Infection prevalence has been used since the 1950s to describe malaria endemicity categorically21. We therefore identified coincidental cross-sectional measures of P. falciparum infection prevalence within the original morbidity reports, or associated publications, and matched these to 75 communities where rates of clinical attack had been established (see Supplementary Information A). P. falciparum annual rates of clinical attack were summarized as medians and interquartile ranges (IQR) to allow for the ranges and uncertainty of survey estimates within three infection prevalence classes: hypoendemic (parasite prevalence less than 10%), mesoendemic (parasite prevalence between 11% and 50%) and combined hyperendemic and holoendemic (parasite prevalence 50% or more) (Fig. 1). Epidemiological case definitions in areas of hyperendemicity to holoendemicity pose difficulties where fever and infection are common but are not necessarily related causally. We have adopted a working clinical definition in all malaria endemicities of fever in the presence of patent peripheral infection, accepting that this will overestimate the incidence of clinical disease in areas of hyperendemic to holoendemic transmission. To accommodate overestimation in areas of high transmission we have used the lower quartile and median as a more conservative and biologically plausible range of clinical risk.

To define the congruence of human population distribution and P. falciparum transmission we used spatially linked databases of human population, limits of malaria risk and malaria endemicity within a Geographic Information System (GIS) as outlined in detail in Supplementary Information B. In brief, we first defined the spatial extent of P. falciparum risk by using the mapped global limits of malaria risk provided by the WHO22 and modified with contemporary descriptions of spatial risk used to inform antimalarial chemoprophylaxis regimes in travellers22,23, to exclude the following: countries with only P. vivax transmission, areas above anopheline vector-specific altitude limits, and administrative areas defined as risk-free. These boundaries formed the limits of P. falciparum risk and were overlaid on the only available global map of malaria endemicity developed in 1968 (refs 6, 7). This map was part of a major synthesis of historical records, documents and maps of malaria endemicity (using the hypoendemic to holoendemic classifications) interpolated globally for malaria at the peak of its assumed historical distribution. We have assumed that this endemicity map is consistent with contemporary malaria risks in Africa, but development and intervention will have substantially reduced malaria risk elsewhere11. Outside the African region we consider the historical (1968) hyperendemic to holoendemic areas as contemporary (2002) mesoendemic conditions, historically mesoendemic areas as hypoendemic, and hypoendemic risk areas at their historical descriptions within the revised 2002 spatial limits of risk.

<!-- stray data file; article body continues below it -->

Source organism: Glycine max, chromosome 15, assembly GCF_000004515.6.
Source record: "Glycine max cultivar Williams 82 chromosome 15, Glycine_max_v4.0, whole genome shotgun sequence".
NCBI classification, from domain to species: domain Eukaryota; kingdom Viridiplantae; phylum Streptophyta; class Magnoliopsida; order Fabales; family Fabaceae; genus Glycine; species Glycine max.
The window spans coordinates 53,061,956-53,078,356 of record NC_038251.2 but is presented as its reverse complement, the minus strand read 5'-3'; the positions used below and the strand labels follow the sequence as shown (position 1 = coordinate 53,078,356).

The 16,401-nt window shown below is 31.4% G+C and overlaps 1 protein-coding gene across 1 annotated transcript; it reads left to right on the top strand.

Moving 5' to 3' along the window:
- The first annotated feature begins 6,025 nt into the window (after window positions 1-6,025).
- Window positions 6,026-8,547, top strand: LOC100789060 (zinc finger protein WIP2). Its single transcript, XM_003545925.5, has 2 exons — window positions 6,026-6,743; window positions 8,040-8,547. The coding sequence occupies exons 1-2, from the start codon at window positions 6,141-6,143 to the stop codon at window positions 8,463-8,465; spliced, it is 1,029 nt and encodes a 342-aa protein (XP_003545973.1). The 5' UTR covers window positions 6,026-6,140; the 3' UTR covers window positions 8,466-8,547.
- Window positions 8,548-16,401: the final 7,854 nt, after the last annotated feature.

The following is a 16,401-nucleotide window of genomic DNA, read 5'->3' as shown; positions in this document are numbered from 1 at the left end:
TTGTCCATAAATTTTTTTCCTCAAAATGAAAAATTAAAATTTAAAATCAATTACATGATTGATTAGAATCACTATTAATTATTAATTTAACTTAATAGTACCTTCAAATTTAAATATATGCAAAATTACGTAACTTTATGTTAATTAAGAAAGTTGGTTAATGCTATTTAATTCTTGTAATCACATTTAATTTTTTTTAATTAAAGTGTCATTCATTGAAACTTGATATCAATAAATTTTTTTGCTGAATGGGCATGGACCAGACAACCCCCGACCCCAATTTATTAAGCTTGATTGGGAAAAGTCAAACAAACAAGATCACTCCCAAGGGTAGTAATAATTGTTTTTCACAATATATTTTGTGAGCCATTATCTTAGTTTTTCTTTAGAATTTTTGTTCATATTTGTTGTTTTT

Data from Gridded Population of the World (GPW3) version 3.0 beta (http://sedac.ciesin.colombia.edu/gpw) were projected to 2002 by using national inter-censal growth rates from the UN Population Prospects database (http://esa.un.org/unpp). Population totals were extracted by country for those residing in hypoendemic, mesoendemic and hyperendemic-to-holoendemic settings (Table 1, Fig. 2). These population totals were further adjusted for the suppressive effects of urbanization on malaria transmission24 by identifying all urban areas with populations of more than 1 million. Urban population totals within these pixels were reclassified to the risk class below their original classification; thus, those located in hypoendemic areas were regarded as being at no infection risk. Populations in 2002 residing in the different urban-adjusted, P. falciparum endemicity risk zones are shown in Table 1. The endemicity-specific morbid risks were then applied to populations within their respective endemicity classes to estimate numbers of clinical events in 2002 (Table 2).

Supplementary Material



This research was funded by the Wellcome Trust, UK. Part of the work on mapping population risk distributions was funded by the World Health Organization Roll Back Malaria Department. The World Health Organization/RBM Department Monitoring and Evaluation Team and staff from WHO regional offices provided passive case detection data, the WHO Evidence for Information and Policy Department provided SALB data and the WHO Public Health Mapping Group provided other geographical boundary files. We thank K. Marsh, D. Forster, C. Macintosh, K. Maitland and D. Rogers for comments on earlier drafts of the manuscript, D. Balk and G. Yetman for supplying alpha versions of GPW 3.0, and A. Tatem for the urban extractions. R.W.S. is a Wellcome Trust Senior Research Fellow and acknowledges the support of the Kenyan Medical Research Institute (KEMRI). S.I.H. is funded by a Research Career Development Fellowship from the Wellcome Trust. C.A.G. is partially funded by the Fundación para la Ciencia y Tecnología (FUNDACYT).


Supplementary Information accompanies the paper on www.nature.com/nature.

Competing interests statement The authors declare competing financial interests: details accompany the paper on www.nature.com.